Karkare believed that Kasab and Ismail were being tackled by policemen at Cama Hospital when his car drove into Rang Bhavan Lane. He had no idea that he was driving into an ambush. In the firing that followed, Karkare, Ashok Kamte and Vijay Salaskar were shot. Kasab and Ismail tossed their bodies on the road and hijacked their car.
Though the control room knew the policemen were lying on the road a few minutes from headquarters, it took 40 minutes to send medical assistance. In those 40 minutes, Ashok Kamte bled to death from a scalp injury.
Now it transpires that even Karkare could have been saved. People have always wondered how the bullets penetrated the bullet-proof jacket he was wearing. The Bombay Police responded by saying that a) he was shot in the neck so the jacket was no protection, b) that the jacket was perfectly good but c) the file pertaining to its purchase had been lost and d) even the jacket itself had miraculously vanished.
An investigation conducted by Headlines Today has finally exposed those claims. The channel has found the file. It establishes that the jacket was clearly sub-standard and had been rejected by the police after tests showed that it offered no protection against AK-47s or 9 mm carbines. Despite this test, top cops okayed the purchase anyway. Obviously, somebody took a kickback — and killed Hemant Karkare.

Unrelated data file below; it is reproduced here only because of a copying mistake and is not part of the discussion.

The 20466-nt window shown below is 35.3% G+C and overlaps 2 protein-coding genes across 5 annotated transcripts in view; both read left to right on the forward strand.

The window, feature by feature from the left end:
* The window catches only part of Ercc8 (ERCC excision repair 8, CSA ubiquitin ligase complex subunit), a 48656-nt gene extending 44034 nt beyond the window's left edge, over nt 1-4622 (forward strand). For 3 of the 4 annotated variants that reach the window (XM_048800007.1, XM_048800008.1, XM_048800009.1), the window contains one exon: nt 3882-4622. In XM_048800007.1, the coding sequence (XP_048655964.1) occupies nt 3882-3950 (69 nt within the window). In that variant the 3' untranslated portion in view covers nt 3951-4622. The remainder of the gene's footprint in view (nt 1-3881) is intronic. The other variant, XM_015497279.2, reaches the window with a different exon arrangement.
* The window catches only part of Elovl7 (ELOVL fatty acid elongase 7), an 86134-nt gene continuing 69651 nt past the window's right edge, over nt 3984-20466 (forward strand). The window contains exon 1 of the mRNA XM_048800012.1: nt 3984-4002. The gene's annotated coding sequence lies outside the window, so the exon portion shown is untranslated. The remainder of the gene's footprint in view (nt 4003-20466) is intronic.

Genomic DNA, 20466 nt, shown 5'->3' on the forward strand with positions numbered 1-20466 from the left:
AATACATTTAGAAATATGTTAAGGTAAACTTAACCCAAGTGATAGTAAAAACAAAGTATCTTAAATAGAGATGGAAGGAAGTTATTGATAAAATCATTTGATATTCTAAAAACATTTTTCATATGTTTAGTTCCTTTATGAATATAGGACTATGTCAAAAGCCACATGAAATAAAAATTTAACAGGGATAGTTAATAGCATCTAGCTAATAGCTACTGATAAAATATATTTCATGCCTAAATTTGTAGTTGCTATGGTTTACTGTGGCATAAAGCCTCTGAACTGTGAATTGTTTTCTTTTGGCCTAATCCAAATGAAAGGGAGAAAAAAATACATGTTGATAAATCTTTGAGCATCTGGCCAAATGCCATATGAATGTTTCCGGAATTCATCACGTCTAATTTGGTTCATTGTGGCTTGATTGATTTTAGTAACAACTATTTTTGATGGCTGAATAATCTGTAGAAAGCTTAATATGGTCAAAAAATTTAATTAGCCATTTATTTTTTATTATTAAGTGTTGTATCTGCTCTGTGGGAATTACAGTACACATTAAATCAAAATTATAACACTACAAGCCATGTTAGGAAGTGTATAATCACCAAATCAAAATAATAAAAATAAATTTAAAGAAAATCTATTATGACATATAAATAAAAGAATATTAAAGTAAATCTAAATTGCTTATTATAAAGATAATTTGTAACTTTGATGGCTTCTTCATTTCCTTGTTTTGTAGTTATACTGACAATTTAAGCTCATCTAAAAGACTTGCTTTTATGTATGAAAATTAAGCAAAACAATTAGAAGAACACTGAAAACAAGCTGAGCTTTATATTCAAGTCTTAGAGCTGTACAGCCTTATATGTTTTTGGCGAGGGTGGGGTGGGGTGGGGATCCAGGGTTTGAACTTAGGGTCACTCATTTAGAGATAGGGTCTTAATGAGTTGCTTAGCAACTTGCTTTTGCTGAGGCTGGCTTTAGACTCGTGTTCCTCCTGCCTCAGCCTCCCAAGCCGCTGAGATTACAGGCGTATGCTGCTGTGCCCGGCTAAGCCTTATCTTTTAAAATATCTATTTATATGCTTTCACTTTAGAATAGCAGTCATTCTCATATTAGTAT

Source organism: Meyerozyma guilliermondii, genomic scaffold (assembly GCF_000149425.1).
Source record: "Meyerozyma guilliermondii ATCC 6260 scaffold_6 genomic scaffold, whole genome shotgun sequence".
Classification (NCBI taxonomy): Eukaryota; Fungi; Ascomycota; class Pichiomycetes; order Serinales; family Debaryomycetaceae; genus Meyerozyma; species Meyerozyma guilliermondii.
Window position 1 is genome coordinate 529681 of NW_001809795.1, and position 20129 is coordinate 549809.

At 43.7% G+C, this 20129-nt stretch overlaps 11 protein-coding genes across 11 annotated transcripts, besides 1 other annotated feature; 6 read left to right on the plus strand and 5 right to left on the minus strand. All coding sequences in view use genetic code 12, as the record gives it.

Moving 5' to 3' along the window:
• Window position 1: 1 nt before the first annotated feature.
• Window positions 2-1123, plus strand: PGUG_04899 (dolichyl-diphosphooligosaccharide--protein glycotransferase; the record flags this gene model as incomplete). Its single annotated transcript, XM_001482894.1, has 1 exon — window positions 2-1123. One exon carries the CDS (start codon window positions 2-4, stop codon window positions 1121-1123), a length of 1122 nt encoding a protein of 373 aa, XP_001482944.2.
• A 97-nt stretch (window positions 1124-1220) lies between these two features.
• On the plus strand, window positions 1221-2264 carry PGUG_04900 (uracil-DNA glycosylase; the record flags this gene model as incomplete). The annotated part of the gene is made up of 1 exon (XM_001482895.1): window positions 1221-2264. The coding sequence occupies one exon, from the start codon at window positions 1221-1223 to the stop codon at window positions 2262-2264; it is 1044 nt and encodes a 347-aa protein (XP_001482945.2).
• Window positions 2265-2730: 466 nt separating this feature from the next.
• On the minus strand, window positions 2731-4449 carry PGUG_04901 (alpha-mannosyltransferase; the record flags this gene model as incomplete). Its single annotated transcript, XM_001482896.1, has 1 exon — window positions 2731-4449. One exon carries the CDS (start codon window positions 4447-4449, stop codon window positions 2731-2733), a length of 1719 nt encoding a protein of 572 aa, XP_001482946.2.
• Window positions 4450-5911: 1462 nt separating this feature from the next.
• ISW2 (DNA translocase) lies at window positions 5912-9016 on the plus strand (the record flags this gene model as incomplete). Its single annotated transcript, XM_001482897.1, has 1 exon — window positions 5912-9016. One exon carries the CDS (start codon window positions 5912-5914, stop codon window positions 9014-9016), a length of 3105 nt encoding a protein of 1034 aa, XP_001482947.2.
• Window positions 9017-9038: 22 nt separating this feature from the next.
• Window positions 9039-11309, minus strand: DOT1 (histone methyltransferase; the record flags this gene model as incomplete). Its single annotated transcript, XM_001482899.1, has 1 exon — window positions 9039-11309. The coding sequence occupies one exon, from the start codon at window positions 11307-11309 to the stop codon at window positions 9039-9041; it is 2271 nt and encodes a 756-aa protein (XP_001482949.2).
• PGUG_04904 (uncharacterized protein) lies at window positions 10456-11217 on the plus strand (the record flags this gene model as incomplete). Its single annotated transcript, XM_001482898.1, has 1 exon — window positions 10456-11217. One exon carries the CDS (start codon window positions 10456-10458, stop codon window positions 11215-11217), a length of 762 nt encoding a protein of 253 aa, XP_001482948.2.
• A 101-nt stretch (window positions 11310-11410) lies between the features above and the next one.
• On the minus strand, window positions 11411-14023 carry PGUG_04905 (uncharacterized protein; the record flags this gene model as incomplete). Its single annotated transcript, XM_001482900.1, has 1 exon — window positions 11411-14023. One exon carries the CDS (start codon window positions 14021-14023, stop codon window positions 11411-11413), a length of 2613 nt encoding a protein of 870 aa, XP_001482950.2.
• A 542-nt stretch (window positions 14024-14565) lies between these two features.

Further, Headlines Today has also accessed Karkare’s autopsy report. This shows that he was shot in the shoulder and chest — precisely those areas that the jacket was supposed to cover. So, a good quality jacket could have saved his life.
You would have thought that by now, the Maharashtra government would have launched a clean-up operation in the Bombay Police. In fact, the politicisation of the force has increased. Nor can the chief minister do very much because of the tussle with coalition partner, the NCP, which has consistently promoted its own dodgy protégées within the force. Promotions are now decided on the basis of politics, not merit.